LEON DREW is an advertising copywriter, a faithful (most of the time) husband, indulgent parent, and valiant "citizen soldier" of the City of New York, as representative of his niche in the ecosystem of Manhattan as a man statistically can be without fathering fractional children. Leon Drew is summoned to jury duty, is denied a fourth postponement, and is impaneled to render judgment in a suit brought against the city by a taxi driver whose cab has been totaled by a pair of city buses. Was the fault the cabbie's or the bus drivers'? And (this is Leon Drew's present assignment at work) how shall he sell the idea of a vertical (25-story) graveyard on Riverside Drive to a citizenry accustomed to earth burial? Leon Drew's ever-over-active imagination oscillates between these two questions, responds to a variety of domestic alerts, and simultaneously leads him, on his downtown lunch hours during his week of jury duty, to commit a series of dumbfounding (and, I cofess, delightful) gratuitous crimes.

If Bob Newhart of sitcom fame were to start behaving like Raskolnikov, the effect could not be more disquieting, and when some pages go by and the author offers no explanation for Leon Drew's aberrant behavior, disquieting deepens to uncanny -- as though Bob Newhart had been metamorphosed into Kafka's beetle. Though we are privy to every twist and turn of Leon Drew's devious consciousness, though we witness each pulse of emotion in his conjugal and paternal heart, we aren't given a clue to what leads him to these bursts of antisocial inspiration. He doesn't discuss the matter with his consciousness, and the author provides no omniscient guidance -- not, at least, till nearly the end and then only by the drift of certain implications.

This is all the odder in view of how intimately the reader is allowed to share Leon Drew's thoughts. Here he is, at the beginning of Chapter 12, waking up:

"After a night of restful, nourishing sleep Leon Drew woke with the dawn. He heard a bird singing, unusual in itself. The birds in his neighborhood were sullen and silent. This bird chirped at the new sun. Leon Drew theorized that for a bird the young sun is a kind of ultimate bird that owns the sky. The bird song was probably an attempt at dialogue, possibly courtship. Leon Drew's own small dog had once tried to mount a Great Dane. Nature's simplier creatures presume equality. Leon Drew had himself been opposed by bugs who stood their ground in his kitchen. For the warbler the sun could be a seductive airborne innocent. If a moth mates with fire why not a bird with the sun? It was refreshing to think such thoughts."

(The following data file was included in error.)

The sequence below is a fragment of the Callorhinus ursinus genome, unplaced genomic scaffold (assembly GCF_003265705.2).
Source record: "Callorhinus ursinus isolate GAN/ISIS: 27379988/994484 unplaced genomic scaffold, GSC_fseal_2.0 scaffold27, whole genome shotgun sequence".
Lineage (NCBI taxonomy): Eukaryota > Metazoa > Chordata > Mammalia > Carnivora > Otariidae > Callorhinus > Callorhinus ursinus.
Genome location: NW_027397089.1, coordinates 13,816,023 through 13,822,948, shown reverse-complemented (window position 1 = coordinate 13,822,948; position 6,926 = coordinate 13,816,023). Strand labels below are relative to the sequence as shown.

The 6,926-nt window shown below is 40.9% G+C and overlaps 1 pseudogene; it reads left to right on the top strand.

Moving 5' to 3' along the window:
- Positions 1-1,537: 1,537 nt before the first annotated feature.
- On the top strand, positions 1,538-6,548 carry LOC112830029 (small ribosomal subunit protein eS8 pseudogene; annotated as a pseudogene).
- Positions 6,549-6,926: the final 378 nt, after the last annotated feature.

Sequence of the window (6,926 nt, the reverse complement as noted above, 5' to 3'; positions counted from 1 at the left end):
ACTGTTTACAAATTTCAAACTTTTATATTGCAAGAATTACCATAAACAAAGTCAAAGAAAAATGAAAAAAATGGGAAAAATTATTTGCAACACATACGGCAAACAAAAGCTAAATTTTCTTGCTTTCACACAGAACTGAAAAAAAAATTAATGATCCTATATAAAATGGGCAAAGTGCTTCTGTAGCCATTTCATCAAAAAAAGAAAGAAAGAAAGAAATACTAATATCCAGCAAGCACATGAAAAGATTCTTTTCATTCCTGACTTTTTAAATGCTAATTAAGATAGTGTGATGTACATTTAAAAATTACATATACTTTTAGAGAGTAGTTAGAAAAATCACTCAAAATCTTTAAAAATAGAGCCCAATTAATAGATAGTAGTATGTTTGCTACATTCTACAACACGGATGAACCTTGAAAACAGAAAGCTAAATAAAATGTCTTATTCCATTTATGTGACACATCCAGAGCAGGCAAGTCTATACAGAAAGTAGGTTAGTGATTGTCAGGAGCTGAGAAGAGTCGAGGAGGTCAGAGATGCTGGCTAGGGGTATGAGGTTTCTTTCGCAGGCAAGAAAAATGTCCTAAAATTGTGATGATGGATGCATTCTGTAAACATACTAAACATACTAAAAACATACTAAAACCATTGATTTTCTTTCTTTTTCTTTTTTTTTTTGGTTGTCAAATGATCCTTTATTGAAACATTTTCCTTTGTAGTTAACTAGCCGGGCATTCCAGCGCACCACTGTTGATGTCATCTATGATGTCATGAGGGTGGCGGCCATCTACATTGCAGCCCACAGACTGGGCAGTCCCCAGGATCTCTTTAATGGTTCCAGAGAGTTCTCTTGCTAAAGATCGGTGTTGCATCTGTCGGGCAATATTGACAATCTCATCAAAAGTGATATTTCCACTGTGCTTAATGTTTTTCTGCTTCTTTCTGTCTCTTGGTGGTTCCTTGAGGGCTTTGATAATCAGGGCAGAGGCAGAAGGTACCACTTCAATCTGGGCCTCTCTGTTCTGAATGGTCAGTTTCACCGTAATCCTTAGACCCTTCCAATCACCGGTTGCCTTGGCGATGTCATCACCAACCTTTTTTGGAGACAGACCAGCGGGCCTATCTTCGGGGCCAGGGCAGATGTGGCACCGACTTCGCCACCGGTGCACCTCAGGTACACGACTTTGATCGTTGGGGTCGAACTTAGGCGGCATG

Refreshing -- yes, I agree. But are these the thoughts of a felon? Of a man who would actually . . . Ah, but it won't do to say what Leon Drew does. The contradiction is plain enough without having to spoil any of the fun.

The effect of this disconnectedness is Kafkaesque, certainly, but not in the darkened-varnish monochromes of fin de siecle Prague -- rather, in the jittering colors of those high-focus realists whose favorite themes are supermarket aisles and neon-lit shop-fronts. Every page -- every half-page -- yields some sudden jolt of comic or lyric observation, like the graph of an erratic heart. Jacobs manages to be steadily humorous and often broadly comic without yielding to the American humorist's besetting temptation to crack wise at every opportunity (unlike, among so many others, Woody Allen, or Peter De Vries, or Fran Lebowitz). He likewise manages to satirize our all-too-human foibles and failures without becoming too blackly unforgiving.

Jacobs is at his best sketching in a character with a few strokes and then providing, just as quickly, some defining lines of dialogue. The novel's courtroom situation with a judge, lawyers, defendant, the succession of witnesses and panel of jurors lends itself admirably to such gifts. The situation is also a moral microcosm for what the book is mainly about, which is a celebration of urban life -- even scary, violence-prone, and roach-infested urban life -- as the forum where all good men and women can assemble to discourse, trade jokes, share meals, and make assignations. Such a faith that an understanding (or, at least, a reasonable compromise) can be reached, provided certain protocols are observed, is at the heart of liberalism. Harvey Jacob's brand of liberalism is, admittedly, a volatile mixture: his ideal commmonwealth is one in which mugger and muggee discuss their relationship with cogency and wit, in which even rape can be snuggly. Muggings and rapes, he seems to say, will, like the poor, always be with us, so we might as well relax and enjoy them. Ditto the other components of the problem of evil.

And Leon Drew's crimes -- does he actually get away with them? Though I'm honorbound not to reveal the ending, I will say that justice is done and murder is gotten away with. In real life one may reject such a resolution as less than righteous, but The Juror, after all, is not real life, it's faction, a fairy tale for urban adults, who, if they will relax, are bound to enjoy it.